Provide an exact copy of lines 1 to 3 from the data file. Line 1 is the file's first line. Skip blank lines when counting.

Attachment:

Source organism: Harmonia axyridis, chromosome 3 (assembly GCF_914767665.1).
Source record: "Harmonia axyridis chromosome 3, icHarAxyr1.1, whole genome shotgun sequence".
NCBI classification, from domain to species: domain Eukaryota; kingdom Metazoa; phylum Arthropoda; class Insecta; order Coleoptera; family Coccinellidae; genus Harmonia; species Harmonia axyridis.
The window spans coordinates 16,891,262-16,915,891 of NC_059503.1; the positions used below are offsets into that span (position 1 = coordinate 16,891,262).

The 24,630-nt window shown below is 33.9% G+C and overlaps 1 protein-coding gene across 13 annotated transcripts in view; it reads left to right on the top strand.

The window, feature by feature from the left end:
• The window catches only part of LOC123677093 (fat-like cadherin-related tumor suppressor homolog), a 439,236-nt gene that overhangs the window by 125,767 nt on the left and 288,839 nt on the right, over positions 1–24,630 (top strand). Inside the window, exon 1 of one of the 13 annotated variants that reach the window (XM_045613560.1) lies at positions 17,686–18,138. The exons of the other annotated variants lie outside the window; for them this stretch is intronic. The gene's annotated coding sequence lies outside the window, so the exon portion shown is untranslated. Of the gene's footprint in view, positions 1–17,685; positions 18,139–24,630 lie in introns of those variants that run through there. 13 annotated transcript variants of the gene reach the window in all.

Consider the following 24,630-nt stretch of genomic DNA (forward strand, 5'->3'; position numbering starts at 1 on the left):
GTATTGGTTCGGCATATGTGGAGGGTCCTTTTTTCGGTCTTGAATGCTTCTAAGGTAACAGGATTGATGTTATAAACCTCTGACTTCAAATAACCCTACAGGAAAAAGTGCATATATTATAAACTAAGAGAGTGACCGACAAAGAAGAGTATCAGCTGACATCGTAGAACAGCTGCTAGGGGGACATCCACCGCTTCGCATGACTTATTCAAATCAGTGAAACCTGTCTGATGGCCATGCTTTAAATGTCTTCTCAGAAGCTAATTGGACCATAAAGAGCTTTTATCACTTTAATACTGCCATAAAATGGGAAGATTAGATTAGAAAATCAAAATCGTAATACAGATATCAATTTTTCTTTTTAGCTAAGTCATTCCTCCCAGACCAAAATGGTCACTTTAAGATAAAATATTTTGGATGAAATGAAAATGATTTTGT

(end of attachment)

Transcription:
Source organism: Harmonia axyridis, chromosome 3 (assembly GCF_914767665.1).
Source record: "Harmonia axyridis chromosome 3, icHarAxyr1.1, whole genome shotgun sequence".
NCBI classification, from domain to species: domain Eukaryota; kingdom Metazoa; phylum Arthropoda; class Insecta; order Coleoptera; family Coccinellidae; genus Harmonia; species Harmonia axyridis.